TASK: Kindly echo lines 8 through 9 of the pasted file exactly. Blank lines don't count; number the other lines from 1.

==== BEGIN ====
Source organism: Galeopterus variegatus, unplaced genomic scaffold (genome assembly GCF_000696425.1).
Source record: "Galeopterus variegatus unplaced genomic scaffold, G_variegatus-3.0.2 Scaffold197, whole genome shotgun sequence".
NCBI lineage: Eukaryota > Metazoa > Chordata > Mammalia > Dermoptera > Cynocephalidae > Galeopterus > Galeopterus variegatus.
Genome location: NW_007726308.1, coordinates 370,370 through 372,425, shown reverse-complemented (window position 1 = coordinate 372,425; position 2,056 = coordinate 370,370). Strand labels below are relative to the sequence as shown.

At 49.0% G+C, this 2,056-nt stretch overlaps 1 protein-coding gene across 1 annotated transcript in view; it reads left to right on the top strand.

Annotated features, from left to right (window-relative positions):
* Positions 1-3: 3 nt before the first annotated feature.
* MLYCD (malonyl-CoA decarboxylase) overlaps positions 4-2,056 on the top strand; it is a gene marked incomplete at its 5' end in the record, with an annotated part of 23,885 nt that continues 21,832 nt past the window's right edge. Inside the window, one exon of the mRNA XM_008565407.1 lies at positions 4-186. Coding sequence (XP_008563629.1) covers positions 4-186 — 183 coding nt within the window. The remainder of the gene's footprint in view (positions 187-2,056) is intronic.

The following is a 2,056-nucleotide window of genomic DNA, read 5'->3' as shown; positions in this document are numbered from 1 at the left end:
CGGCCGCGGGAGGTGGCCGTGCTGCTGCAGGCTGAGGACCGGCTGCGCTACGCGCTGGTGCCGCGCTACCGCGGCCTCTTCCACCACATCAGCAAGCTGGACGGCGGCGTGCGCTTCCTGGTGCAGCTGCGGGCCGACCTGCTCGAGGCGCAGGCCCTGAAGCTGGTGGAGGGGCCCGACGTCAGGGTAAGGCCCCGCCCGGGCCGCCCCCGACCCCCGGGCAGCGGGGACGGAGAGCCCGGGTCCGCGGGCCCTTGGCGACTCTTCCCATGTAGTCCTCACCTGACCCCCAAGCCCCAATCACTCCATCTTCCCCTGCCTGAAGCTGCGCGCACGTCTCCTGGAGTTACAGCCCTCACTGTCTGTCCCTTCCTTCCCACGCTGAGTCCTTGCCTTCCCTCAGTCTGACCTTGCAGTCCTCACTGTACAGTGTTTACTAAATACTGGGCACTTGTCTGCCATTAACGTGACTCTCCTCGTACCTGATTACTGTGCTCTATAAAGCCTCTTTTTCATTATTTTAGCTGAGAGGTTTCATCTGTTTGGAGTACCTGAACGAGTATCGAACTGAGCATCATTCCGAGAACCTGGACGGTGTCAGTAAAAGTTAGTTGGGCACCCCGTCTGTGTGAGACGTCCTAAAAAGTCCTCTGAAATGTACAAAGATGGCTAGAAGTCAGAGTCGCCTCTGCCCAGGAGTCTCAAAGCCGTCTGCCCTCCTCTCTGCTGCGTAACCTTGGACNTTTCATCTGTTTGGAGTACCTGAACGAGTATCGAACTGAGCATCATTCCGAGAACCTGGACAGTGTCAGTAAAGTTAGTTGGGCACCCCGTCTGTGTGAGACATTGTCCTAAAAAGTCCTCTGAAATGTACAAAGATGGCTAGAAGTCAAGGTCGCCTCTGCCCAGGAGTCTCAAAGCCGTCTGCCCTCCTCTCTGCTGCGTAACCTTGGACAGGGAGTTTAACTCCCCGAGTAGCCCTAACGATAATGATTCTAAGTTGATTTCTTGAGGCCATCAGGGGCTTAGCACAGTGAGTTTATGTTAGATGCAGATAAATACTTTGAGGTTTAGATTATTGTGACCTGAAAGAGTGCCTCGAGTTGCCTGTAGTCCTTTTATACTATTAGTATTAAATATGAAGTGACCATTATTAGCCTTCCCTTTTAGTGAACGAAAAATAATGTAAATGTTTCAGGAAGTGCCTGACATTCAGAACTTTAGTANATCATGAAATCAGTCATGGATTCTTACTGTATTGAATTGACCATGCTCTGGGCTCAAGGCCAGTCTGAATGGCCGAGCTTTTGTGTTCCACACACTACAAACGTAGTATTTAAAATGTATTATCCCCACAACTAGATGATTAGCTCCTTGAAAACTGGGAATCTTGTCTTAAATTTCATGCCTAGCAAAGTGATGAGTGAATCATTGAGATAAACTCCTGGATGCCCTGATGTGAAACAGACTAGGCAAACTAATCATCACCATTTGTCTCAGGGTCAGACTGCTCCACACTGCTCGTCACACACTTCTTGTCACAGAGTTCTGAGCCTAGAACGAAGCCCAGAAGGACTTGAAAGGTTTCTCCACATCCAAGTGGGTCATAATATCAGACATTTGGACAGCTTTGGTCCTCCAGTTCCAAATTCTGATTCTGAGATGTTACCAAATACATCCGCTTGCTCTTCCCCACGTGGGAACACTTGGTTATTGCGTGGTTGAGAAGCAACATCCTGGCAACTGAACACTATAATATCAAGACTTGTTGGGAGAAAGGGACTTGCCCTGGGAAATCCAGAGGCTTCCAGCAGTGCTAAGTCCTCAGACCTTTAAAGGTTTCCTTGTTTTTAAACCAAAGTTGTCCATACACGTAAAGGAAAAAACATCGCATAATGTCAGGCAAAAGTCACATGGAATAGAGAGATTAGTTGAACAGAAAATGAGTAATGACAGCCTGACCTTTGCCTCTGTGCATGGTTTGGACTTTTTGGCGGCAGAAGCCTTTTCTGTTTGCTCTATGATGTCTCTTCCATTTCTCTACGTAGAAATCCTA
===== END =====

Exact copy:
* MLYCD (malonyl-CoA decarboxylase) overlaps positions 4-2,056 on the top strand; it is a gene marked incomplete at its 5' end in the record, with an annotated part of 23,885 nt that continues 21,832 nt past the window's right edge. Inside the window, one exon of the mRNA XM_008565407.1 lies at positions 4-186. Coding sequence (XP_008563629.1) covers positions 4-186 — 183 coding nt within the window. The remainder of the gene's footprint in view (positions 187-2,056) is intronic.

The following is a 2,056-nucleotide window of genomic DNA, read 5'->3' as shown; positions in this document are numbered from 1 at the left end: